This topic tries to tie a number of things together with some detail while still being a concise read.
This is sort of a static view dealing in data items and transforms, without saying how code does it.
Channel Pipeline talks about the flow in the backup direction. Restore/recreate is less concurrent.
Database rebuild has some conceptual and table background, e.g. see
brief linked summary.
This document was inspired by a wish for test tools to test backups faster or better than Duplicati.
Direct inspection of destination files allows that, provided one can find out where and how to look.
Current script writes an account of what it sees, and checks for duplicated or missing information:
299184 blocks seen in dindex files 1576 blocklists seen in dindex files 1576 blocks used by dlist files blocklists 126466 blocks used by dlist large files data 4564 blocks used by dlist small files data 143309 blocks used by dlist files metadata 23270 blocks unused 1575 large blocksets in dlist files 4564 small blocksets in dlist files small file blocksets that are also metadata blocksets: set() small file blocksets that are also blocklists: set()
Running a destination checker goes well with automated testing, e.g. to forecast a recreate issue.
Rather than dig into details by uncommenting print statements, future goal is to make a database.
A script is also an easy prototyping testbed for methods that Duplicati can maybe adopt someday.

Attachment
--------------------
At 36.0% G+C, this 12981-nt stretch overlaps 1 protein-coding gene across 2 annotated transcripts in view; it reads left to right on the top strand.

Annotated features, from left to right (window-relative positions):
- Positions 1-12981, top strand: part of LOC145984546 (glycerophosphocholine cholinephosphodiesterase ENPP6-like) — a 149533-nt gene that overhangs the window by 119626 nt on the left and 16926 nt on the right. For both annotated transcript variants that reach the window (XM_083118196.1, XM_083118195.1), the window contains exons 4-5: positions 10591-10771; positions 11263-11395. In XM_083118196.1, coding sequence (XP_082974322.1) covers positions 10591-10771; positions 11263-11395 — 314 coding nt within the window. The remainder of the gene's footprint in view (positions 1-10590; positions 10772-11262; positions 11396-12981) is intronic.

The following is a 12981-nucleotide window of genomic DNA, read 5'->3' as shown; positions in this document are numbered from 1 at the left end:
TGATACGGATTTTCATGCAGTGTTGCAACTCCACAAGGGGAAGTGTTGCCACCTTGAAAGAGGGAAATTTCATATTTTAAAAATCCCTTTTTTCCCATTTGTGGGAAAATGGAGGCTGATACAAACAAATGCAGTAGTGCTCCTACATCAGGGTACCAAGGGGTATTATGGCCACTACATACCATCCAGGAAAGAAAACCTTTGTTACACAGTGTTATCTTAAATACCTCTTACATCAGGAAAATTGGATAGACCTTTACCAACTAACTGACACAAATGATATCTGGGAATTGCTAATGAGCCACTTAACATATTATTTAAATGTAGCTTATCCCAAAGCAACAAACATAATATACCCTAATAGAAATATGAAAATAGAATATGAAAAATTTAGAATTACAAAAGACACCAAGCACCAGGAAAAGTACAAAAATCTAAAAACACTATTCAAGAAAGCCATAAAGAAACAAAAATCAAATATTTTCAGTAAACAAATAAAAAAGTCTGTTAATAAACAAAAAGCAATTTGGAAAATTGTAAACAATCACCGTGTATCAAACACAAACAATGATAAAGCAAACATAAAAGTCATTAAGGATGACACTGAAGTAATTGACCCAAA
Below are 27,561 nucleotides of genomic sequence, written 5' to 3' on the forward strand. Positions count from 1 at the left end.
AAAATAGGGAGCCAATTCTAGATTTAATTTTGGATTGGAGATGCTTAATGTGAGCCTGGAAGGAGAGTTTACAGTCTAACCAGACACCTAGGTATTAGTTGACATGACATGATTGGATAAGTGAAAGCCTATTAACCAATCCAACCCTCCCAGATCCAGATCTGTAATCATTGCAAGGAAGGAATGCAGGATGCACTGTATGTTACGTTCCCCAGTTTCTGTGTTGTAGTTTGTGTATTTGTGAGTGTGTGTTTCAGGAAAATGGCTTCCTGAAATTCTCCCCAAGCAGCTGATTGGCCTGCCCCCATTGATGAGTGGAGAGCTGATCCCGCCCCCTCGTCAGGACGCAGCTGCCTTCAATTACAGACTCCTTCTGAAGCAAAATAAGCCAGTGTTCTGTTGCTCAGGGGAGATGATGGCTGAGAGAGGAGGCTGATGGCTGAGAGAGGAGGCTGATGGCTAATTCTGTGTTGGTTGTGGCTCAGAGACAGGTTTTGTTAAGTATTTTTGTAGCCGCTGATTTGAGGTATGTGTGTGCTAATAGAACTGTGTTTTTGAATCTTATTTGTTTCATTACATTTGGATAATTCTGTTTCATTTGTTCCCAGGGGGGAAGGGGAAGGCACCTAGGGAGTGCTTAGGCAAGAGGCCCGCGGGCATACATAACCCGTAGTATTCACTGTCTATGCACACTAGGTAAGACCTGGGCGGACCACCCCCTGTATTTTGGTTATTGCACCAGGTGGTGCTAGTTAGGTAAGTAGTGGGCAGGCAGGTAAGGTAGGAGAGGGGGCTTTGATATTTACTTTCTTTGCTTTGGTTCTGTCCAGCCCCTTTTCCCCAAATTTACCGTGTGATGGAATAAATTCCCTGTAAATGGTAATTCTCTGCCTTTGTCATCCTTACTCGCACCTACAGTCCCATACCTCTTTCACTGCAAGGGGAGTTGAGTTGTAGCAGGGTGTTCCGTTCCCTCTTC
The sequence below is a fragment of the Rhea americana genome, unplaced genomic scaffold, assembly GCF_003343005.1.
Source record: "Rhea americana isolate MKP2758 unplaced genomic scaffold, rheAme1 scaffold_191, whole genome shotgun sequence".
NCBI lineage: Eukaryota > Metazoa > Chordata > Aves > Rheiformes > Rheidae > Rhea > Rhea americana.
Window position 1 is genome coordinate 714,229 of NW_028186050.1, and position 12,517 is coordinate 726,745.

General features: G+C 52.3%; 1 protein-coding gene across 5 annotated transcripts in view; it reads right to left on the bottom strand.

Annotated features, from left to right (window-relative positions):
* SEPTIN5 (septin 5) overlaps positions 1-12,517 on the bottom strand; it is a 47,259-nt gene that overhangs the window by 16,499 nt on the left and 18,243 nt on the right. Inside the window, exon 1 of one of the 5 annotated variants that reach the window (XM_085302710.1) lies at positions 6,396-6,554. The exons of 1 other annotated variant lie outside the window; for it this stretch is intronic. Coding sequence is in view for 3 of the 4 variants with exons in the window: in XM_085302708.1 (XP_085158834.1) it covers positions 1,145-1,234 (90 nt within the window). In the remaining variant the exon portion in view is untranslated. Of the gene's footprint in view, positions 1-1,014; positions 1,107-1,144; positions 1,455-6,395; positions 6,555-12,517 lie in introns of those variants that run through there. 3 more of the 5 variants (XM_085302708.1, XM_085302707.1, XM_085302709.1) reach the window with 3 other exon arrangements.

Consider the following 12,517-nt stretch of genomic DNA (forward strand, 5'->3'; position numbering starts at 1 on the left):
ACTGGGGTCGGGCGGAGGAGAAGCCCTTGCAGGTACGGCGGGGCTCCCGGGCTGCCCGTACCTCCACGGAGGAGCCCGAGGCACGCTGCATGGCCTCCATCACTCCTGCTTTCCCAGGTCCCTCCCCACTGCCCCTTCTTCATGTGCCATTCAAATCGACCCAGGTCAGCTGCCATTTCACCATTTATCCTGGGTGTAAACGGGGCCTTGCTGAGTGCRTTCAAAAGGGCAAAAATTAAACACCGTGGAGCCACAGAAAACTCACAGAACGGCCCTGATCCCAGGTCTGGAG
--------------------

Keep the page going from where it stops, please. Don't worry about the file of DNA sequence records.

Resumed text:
Now on with some internals info. This has not been well validated yet, so might change over time.
File in dlist ============= A dlist file lists its files with a filelist.json file. File objects may have: type "File", "Folder" are very typical examples path complete, in format fitting the current OS hash source file data hash size source file data size time source file timestamp, 1 second resolution metahash source file metadata hash metasize source file metadata size blocklists one or more blocklist hashes of large file A blocklist defines its blockset by the concatenation of SHA-256 block hashes. It is a block itself, so is limited in size and can be referenced by its hash. The information above should make the Destination column below easier to read.
Rough mapping ============= This table shows how a few things are represented in database and destination. Left to right is roughly backup. Right to left is roughly recreate or restore. What Database Destination ---- -------- ----------- source files Fileset table destination folder dated dlist files mapping FilesetEntry table dlist "/" filelist.json object array source file File View dlist filelist.json file object mapping File BlocksetID dlist object "hash" hash ref file data Blockset table implied by a "hash" hash ref mapping BlocksetEntry table dindex "list/" blocklist hash ref block Block table dblock "/" file named by hash Base64 (File table metadata is somewhat like data, but table path has an extra hop) mapping File MetadataID dlist object "metahash" hash ref metadata Metadataset table implied by a "metahash" hash ref mapping Metadataset BlocksetID none -- direct ref from file object
Deduplication ============= Duplicati makes what one might call a deduplicated full backup on each backup, however such data reduction occurs at many levels, and some are internal ones. Backup looks for added, deleted, and modified files, compared to previous run. Multiple references to any file, blockset, blocklist, or block item may occur. References are typically by hash in destination files, and row ID in database, sometimes needing a mapping table, e.g. FilesetEntry refers to files in Files. most of which are typically the "same" file as in the previous backup version. These tables generally have unique rows, however this isn't always guaranteed, for example by table constraints as a double-check on table maintenance logic.